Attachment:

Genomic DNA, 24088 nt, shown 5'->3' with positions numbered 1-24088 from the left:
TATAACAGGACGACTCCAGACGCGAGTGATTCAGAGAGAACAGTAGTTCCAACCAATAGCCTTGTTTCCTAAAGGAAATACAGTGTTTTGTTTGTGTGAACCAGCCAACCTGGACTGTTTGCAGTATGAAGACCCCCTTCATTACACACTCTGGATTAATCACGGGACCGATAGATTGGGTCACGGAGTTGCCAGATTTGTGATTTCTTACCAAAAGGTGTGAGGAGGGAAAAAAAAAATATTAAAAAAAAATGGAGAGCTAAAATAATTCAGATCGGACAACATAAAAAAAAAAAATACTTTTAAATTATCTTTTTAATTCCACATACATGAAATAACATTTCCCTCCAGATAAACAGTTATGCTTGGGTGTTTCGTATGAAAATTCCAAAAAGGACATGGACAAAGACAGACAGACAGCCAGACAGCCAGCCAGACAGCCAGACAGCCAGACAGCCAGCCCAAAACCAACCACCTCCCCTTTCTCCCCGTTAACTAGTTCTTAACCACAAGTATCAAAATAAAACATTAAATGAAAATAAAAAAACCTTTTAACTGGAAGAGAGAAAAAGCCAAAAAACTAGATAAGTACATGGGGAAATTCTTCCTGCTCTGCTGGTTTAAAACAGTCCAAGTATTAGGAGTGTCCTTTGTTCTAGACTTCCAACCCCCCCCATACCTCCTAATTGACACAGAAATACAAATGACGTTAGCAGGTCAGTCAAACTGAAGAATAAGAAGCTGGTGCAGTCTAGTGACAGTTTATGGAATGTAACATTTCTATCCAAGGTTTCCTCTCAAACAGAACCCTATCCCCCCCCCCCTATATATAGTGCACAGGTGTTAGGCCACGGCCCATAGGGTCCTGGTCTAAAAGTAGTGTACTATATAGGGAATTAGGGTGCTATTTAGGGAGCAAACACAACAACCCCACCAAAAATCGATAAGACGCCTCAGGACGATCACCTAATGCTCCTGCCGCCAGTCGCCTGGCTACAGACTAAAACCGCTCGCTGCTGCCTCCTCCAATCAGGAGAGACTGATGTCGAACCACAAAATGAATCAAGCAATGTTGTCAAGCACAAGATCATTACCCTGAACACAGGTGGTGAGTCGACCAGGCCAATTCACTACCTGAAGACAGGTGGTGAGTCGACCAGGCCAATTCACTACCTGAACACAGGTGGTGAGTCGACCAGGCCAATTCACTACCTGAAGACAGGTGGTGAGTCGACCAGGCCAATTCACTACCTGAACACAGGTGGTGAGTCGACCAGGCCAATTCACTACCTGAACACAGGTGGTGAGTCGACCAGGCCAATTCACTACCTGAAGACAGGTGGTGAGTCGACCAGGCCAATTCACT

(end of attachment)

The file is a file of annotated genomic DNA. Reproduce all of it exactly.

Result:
Genomic DNA, 24088 nt, shown 5'->3' with positions numbered 1-24088 from the left:
TATAACAGGACGACTCCAGACGCGAGTGATTCAGAGAGAACAGTAGTTCCAACCAATAGCCTTGTTTCCTAAAGGAAATACAGTGTTTTGTTTGTGTGAACCAGCCAACCTGGACTGTTTGCAGTATGAAGACCCCCTTCATTACACACTCTGGATTAATCACGGGACCGATAGATTGGGTCACGGAGTTGCCAGATTTGTGATTTCTTACCAAAAGGTGTGAGGAGGGAAAAAAAAAATATTAAAAAAAAATGGAGAGCTAAAATAATTCAGATCGGACAACATAAAAAAAAAAAATACTTTTAAATTATCTTTTTAATTCCACATACATGAAATAACATTTCCCTCCAGATAAACAGTTATGCTTGGGTGTTTCGTATGAAAATTCCAAAAAGGACATGGACAAAGACAGACAGACAGCCAGACAGCCAGCCAGACAGCCAGACAGCCAGACAGCCAGCCCAAAACCAACCACCTCCCCTTTCTCCCCGTTAACTAGTTCTTAACCACAAGTATCAAAATAAAACATTAAATGAAAATAAAAAAACCTTTTAACTGGAAGAGAGAAAAAGCCAAAAAACTAGATAAGTACATGGGGAAATTCTTCCTGCTCTGCTGGTTTAAAACAGTCCAAGTATTAGGAGTGTCCTTTGTTCTAGACTTCCAACCCCCCCCATACCTCCTAATTGACACAGAAATACAAATGACGTTAGCAGGTCAGTCAAACTGAAGAATAAGAAGCTGGTGCAGTCTAGTGACAGTTTATGGAATGTAACATTTCTATCCAAGGTTTCCTCTCAAACAGAACCCTATCCCCCCCCCCCTATATATAGTGCACAGGTGTTAGGCCACGGCCCATAGGGTCCTGGTCTAAAAGTAGTGTACTATATAGGGAATTAGGGTGCTATTTAGGGAGCAAACACAACAACCCCACCAAAAATCGATAAGACGCCTCAGGACGATCACCTAATGCTCCTGCCGCCAGTCGCCTGGCTACAGACTAAAACCGCTCGCTGCTGCCTCCTCCAATCAGGAGAGACTGATGTCGAACCACAAAATGAATCAAGCAATGTTGTCAAGCACAAGATCATTACCCTGAACACAGGTGGTGAGTCGACCAGGCCAATTCACTACCTGAAGACAGGTGGTGAGTCGACCAGGCCAATTCACTACCTGAACACAGGTGGTGAGTCGACCAGGCCAATTCACTACCTGAAGACAGGTGGTGAGTCGACCAGGCCAATTCACTACCTGAACACAGGTGGTGAGTCGACCAGGCCAATTCACTACCTGAACACAGGTGGTGAGTCGACCAGGCCAATTCACTACCTGAAGACAGGTGGTGAGTCGACCAGGCCAATTCACT